"Another time, she thought she was having a heart attack," says Bryce. "The EMTs find her baking in the kitchen like nothing's doing. She offers them fresh corn muffins. They figure she's lonely but warn her not to call again unless it's an honest to God emergency. The boy who called wolf, ya know."

"I know."

I wrap both hands around the coffee hoping the heat will finally warm me through. Bryce looks me straight in the eye. I hold his gaze. His eyes are the most amazing blue. I think we're flirting.

"So where's the uncle?"

"Dead," I blurt out. It sounds so brutal. I add, "He died."

"Dead people usually do that."

I laugh. It comes out a nervous giggle. I swallow some coffee. The stuff is truly rank.

"You know I've got to call county," Bryce says.

"I know," I say, though I don't know. I don't even know what "call county" means but figure this is out of Bryce's jurisdiction or something. The coffee is scrambling my brain. I really need to stop drinking the stuff. I take another sip.

"So how did he die?" Bryce asks. He's looking right at me. He really wants to know.

"Aneurysm," I say. "Four, almost five years ago."

"And she has no idea?"

"Sometimes she knows," I say. "It comes and goes. Some days she's pretty lucid."

"It's only gonna get worse."

I nod. I know. My mother ended up in the fetal position wearing diapers. She lived another two years that way. Physically, she was healthy as a horse, but her brain was mush. Dad started dating before she died. In fairness, she wasn't really alive either, curled up in a pink flannel nightgown on white sheets. Her hair was still thick and pretty. Aunt Martha has the same hair. It's just a matter of time for her. The phrase rolls around in my head, a matter of time as though time is matter, something solid that gets in your blood and runs through your veins and bungs up your brain. I don't realize I'm gripping the mug a little too tight until I splash some coffee onto my hand and see Bryce just looking at me and I look at the spill. I get up to get a dishrag from the sink. It smells sour and leaves a trail of stink on the tabletop.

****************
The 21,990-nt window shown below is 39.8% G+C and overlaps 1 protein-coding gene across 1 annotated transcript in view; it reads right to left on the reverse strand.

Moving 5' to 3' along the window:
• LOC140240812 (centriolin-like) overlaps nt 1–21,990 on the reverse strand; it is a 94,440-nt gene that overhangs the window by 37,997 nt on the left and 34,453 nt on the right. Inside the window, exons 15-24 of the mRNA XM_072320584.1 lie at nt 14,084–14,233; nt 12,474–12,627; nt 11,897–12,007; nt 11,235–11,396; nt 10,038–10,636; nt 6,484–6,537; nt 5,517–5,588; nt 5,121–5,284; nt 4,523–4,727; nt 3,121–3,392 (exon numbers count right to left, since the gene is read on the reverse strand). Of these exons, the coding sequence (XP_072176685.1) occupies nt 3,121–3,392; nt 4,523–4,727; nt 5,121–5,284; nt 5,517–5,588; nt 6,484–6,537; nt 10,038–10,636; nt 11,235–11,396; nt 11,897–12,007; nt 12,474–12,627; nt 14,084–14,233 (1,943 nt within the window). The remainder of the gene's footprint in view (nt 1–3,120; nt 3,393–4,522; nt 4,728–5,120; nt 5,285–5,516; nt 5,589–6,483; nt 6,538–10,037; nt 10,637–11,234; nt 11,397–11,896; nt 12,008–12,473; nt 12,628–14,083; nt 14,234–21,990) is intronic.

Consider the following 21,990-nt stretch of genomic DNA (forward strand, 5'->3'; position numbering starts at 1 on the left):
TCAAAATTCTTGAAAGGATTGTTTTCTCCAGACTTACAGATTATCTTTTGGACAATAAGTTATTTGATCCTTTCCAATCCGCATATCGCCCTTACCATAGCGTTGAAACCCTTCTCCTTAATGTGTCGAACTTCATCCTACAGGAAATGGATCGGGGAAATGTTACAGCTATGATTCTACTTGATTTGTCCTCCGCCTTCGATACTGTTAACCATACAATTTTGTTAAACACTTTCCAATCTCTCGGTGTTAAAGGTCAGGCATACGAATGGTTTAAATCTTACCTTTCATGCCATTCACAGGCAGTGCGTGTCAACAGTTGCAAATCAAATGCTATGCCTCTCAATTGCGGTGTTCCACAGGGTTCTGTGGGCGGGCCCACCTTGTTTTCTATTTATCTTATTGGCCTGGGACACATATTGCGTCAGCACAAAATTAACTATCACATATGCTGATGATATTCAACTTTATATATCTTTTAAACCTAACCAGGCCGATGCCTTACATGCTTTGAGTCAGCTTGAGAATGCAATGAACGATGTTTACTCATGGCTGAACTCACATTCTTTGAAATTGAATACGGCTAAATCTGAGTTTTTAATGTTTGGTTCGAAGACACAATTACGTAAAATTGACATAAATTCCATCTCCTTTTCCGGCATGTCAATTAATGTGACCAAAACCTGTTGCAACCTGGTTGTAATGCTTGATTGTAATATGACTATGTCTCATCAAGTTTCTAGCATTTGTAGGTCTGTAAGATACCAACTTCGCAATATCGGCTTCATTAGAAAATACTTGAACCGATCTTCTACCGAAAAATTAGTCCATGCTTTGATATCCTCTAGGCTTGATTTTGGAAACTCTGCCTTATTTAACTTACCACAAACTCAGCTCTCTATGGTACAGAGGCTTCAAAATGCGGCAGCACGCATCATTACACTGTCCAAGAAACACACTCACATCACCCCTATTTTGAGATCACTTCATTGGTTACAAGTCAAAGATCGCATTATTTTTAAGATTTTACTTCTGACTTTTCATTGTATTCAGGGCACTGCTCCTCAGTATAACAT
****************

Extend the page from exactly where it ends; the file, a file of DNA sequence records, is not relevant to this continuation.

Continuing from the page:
Bryce stands to go, mumbles something again about how county can help in these situations, how it's the best thing. He reaches into an inside pocket of his jacket and pulls out a business card. I think; since when did cops start carrying business cards but I take it.

"They got drugs now," he says. "They can't reverse memory loss but they can stop further damage or at least slow it down."

I tell him I think it's too late for Aunt Martha.

He looks at me with those blue eyes of his and says, "You should check it out."

I watch him walk down the porch steps. I watch him slide behind the wheel of the squad car. He revs the engine against the cold, hits the headlights. As he backs down the driveway the reach of the light grows broader and broader until I can see the whole night opening up and there's nothing but white and the snow just keeps coming.



Notes from the Author
The germ of this idea came, unfortunately, from real life. My elderly aunt phoned the police one snowy winter evening to report her husband missing. The police trudged through the snow with flashlights looking for footprints. My uncle had been dead a few years. That image of searching in the snow for evidence of existence seemed a haunting metaphor for my aunt's fading memory and slow retreat from reality.